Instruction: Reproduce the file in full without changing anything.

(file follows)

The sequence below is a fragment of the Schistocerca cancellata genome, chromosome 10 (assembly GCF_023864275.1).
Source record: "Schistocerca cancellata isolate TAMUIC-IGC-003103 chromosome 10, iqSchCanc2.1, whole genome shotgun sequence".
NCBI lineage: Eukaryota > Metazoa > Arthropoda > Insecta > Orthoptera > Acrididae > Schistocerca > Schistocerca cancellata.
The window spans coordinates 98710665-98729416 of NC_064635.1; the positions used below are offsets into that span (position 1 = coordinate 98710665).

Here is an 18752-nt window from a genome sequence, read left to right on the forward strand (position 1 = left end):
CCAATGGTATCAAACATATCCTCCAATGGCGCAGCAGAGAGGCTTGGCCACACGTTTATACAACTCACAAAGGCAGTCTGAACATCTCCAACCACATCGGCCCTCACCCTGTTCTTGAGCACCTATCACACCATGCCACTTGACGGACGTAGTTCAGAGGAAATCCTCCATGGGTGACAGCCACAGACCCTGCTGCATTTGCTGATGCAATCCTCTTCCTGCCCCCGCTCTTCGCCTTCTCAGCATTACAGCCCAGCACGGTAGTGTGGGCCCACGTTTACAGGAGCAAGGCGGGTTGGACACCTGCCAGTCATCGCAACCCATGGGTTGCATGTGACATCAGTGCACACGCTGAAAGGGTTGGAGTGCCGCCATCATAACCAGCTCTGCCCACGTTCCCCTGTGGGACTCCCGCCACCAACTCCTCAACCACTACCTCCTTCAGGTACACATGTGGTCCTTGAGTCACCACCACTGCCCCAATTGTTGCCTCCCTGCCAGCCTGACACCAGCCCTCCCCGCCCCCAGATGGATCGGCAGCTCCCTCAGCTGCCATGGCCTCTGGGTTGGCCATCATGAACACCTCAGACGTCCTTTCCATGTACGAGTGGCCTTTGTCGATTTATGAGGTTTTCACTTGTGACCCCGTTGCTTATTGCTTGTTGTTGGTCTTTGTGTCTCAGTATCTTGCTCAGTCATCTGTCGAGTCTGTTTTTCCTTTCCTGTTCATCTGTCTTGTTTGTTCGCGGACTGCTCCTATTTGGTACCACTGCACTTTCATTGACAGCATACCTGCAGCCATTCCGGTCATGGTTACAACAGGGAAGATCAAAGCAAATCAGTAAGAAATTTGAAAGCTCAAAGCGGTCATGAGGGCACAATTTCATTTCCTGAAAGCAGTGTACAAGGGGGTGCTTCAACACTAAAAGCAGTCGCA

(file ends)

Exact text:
The sequence below is a fragment of the Schistocerca cancellata genome, chromosome 10 (assembly GCF_023864275.1).
Source record: "Schistocerca cancellata isolate TAMUIC-IGC-003103 chromosome 10, iqSchCanc2.1, whole genome shotgun sequence".
NCBI lineage: Eukaryota > Metazoa > Arthropoda > Insecta > Orthoptera > Acrididae > Schistocerca > Schistocerca cancellata.
The window spans coordinates 98710665-98729416 of NC_064635.1; the positions used below are offsets into that span (position 1 = coordinate 98710665).

Here is an 18752-nt window from a genome sequence, read left to right on the forward strand (position 1 = left end):
CCAATGGTATCAAACATATCCTCCAATGGCGCAGCAGAGAGGCTTGGCCACACGTTTATACAACTCACAAAGGCAGTCTGAACATCTCCAACCACATCGGCCCTCACCCTGTTCTTGAGCACCTATCACACCATGCCACTTGACGGACGTAGTTCAGAGGAAATCCTCCATGGGTGACAGCCACAGACCCTGCTGCATTTGCTGATGCAATCCTCTTCCTGCCCCCGCTCTTCGCCTTCTCAGCATTACAGCCCAGCACGGTAGTGTGGGCCCACGTTTACAGGAGCAAGGCGGGTTGGACACCTGCCAGTCATCGCAACCCATGGGTTGCATGTGACATCAGTGCACACGCTGAAAGGGTTGGAGTGCCGCCATCATAACCAGCTCTGCCCACGTTCCCCTGTGGGACTCCCGCCACCAACTCCTCAACCACTACCTCCTTCAGGTACACATGTGGTCCTTGAGTCACCACCACTGCCCCAATTGTTGCCTCCCTGCCAGCCTGACACCAGCCCTCCCCGCCCCCAGATGGATCGGCAGCTCCCTCAGCTGCCATGGCCTCTGGGTTGGCCATCATGAACACCTCAGACGTCCTTTCCATGTACGAGTGGCCTTTGTCGATTTATGAGGTTTTCACTTGTGACCCCGTTGCTTATTGCTTGTTGTTGGTCTTTGTGTCTCAGTATCTTGCTCAGTCATCTGTCGAGTCTGTTTTTCCTTTCCTGTTCATCTGTCTTGTTTGTTCGCGGACTGCTCCTATTTGGTACCACTGCACTTTCATTGACAGCATACCTGCAGCCATTCCGGTCATGGTTACAACAGGGAAGATCAAAGCAAATCAGTAAGAAATTTGAAAGCTCAAAGCGGTCATGAGGGCACAATTTCATTTCCTGAAAGCAGTGTACAAGGGGGTGCTTCAACACTAAAAGCAGTCGCA